Image via rhurst.deviantart.comIn order for LeBron James to add his name into the same conversation with the pantheon of the elite's elite of champion lore this is what he must accomplish
The best basketball player in the world no longer wears a crown made from fool's gold. The "King" finally lived up to his nickname by winning an NBA championship. Now, LeBron James is in prime position to build up his case as one of the greatest players to ever play the game of basketball. Many legends of the game were faced with the same opportunity after winning their first championship. One ring is a fantastic accomplishment. Two is nice as well. Three or more is what places a player in the company of the elite of the elite.
There are special players who couldn't get enough of the taste of championship champagne. The most prolific of all championship winners, Bill Russell, has more rings than he has fingers. Eleven total, including eight consecutive trips to the jeweler to get sized up for the latest championship ring. Kareem Abdul-Jabbar and Michael Jordan won six rings. Jordan never lost in the championship round. Magic Johnson and Kobe Bryant have five rings each. Shaquille O'Neal, George Mikan and Tim Duncan won four each (Mikan also won a championship in the NBA's predecessor, the BAA). Larry Bird has three. In over 60 years of NBA history, only one player in that time won at least three titles and did not play with any of the players that I have listed - Sam Cassell, who won two titles playing with Hakeem Olajuwon in Houston and a third as a reserve on the 2008 Boston Celtics.
As great as players such as Wilt Chamberlain, Hakeem Olajuwon, Isiah Thomas, Oscar Robertson, Julius Erving and Moses Malone were, their meager individual championship totals don't place them in the same echelon as players like Russell, Jordan, Kareem in the minds of many. Fairly or unfairly, they don't hold the same prestige.
They all had the same opportunity. Russell thwarted Wilt (and many others) for most of his career. Magic and Bird won eight out of ten championships in the decade of the 80's. Jordan kept getting knocked down by Isiah's Pistons until MJ and the Bulls swept them off the scene.
A mid-90's retirement and a late 90's failure to establish a succession plan in Chicago allowed Hakeem and David Robinson to win the first of their championships. Shaq and Kobe's failure to coexist in the early 2000's opened the lanes to championship dreams. Kobe was able to collect two more rings at the close and start of the first and second decades of the 21st century.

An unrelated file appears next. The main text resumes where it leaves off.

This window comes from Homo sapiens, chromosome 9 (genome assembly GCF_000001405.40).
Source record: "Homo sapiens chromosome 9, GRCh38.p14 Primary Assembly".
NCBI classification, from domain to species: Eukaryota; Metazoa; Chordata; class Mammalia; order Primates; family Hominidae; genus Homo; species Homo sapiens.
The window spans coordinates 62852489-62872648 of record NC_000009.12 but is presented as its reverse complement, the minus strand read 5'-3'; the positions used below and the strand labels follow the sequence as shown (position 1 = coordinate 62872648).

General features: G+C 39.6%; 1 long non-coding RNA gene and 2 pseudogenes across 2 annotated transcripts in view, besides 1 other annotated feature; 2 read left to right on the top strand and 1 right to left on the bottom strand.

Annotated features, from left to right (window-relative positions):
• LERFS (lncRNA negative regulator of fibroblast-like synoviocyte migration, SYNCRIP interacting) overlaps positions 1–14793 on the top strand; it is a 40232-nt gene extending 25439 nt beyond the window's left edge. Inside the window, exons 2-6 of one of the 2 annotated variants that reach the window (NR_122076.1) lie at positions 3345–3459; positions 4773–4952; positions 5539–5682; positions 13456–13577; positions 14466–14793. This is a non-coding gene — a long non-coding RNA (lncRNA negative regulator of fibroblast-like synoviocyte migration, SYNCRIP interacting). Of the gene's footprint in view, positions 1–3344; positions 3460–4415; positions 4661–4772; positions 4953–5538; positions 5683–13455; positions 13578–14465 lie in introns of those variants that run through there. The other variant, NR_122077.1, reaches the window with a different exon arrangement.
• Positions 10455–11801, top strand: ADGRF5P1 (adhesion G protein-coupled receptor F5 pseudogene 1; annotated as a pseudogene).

Once the championship window was cracked open, these players got greedy. They saw an opportunity and seized it.
LeBron's championship window is currently wide open. James has been to the NBA Finals three out of his nine seasons in the league, including the last two in a row.
The Heat dismantled the Thunder in the 2012 Finals and there's no reason to think it won't happen again. Just looking at the Eastern Conference, the Heat have a chance to dominate for the next three seasons at a minimum. Their number one rival, the Chicago Bulls, have been devastated by the knee injury to former MVP Derrick Rose. The Celtics were one game away from the 2012 Finals, but LeBron sent them fishing. Dwight Howard is no longer in the conference. The Pacers, Knicks, Sixers and Nets just aren't good enough. The Lakers have a roster sheet that has the makings of a juggernaut, but health and age are against them. The Spurs are also fighting against time.
The Mavericks, Nuggets, Clippers and Grizzlies won't make it out of the West. All of this is only taking this season in consideration. In my opinion, at minimum, the stage is set for the Heat to represent the East in the NBA Finals for the next two to three seasons. Winning multiple rings won't be a cake walk. The Thunder and Celtics are two significant obstacles in the championship path. Yet, LeBron and the Heat have proven that they can vanquish those foes. The Lakers are currently the great unknown and they still have to get past OKC. Begrudgingly, I have to admit that the Heat have an excellent opportunity to start scheduling multiple visits to the jewelers.
After winning his first title in his third season in the NBA, it took Dwyane Wade six years to win his second title. A title that was only possible because Wade convinced LeBron to take his talents to South Beach. Wade knows that one ring would never be enough and that multiple rings establish legends. Now that LeBron has had his first taste of that championship champagne, he also knows that his critics are only temporarily silenced. One ring isn't enough and the legends of the league have shown themselves to be greedy.
The window is open.